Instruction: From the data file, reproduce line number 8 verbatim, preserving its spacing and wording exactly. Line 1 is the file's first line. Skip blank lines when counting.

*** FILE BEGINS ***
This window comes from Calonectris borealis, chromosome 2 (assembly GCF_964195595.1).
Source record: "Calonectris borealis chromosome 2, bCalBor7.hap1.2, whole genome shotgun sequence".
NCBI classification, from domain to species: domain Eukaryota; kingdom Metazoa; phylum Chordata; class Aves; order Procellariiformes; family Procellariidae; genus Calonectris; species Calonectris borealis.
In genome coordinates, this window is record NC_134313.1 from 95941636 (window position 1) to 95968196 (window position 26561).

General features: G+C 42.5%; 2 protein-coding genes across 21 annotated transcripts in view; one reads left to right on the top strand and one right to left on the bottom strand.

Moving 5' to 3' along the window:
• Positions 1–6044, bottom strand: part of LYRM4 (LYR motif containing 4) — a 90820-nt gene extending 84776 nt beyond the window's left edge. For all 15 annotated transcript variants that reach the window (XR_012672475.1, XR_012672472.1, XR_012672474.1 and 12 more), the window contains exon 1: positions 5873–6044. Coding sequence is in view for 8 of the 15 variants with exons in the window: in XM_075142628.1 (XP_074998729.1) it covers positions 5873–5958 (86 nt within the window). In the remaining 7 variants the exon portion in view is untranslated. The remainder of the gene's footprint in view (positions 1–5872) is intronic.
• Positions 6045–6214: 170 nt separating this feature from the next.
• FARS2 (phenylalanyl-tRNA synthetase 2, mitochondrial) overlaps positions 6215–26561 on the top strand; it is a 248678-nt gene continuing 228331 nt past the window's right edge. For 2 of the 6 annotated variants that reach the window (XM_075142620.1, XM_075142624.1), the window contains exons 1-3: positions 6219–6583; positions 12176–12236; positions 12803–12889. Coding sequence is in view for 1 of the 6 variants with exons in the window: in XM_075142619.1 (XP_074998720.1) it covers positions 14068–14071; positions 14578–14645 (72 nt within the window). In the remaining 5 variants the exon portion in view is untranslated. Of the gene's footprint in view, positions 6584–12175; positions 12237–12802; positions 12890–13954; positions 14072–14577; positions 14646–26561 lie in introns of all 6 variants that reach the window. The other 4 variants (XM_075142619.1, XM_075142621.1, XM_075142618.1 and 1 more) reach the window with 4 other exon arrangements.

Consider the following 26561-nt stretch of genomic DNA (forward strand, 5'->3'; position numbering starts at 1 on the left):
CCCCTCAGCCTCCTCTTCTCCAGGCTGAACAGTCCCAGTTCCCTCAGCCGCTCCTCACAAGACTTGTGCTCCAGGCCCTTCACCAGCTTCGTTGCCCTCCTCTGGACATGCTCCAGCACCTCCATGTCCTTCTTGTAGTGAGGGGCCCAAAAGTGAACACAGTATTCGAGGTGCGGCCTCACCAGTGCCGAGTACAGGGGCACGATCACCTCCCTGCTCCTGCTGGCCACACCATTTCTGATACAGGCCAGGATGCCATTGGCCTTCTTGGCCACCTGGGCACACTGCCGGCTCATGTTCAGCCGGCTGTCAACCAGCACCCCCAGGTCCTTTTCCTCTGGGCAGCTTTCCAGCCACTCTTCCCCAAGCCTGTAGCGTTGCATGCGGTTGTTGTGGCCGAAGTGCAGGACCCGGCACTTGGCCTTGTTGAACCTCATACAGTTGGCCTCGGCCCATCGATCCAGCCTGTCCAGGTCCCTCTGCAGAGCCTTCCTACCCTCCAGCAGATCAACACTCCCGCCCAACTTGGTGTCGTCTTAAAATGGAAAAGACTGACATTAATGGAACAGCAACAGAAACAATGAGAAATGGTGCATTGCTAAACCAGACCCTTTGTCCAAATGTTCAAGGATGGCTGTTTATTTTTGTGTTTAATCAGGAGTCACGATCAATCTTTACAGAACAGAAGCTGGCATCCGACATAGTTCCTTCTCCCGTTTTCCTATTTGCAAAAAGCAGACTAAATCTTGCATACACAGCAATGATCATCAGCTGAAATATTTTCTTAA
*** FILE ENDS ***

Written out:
• Positions 6045–6214: 170 nt separating this feature from the next.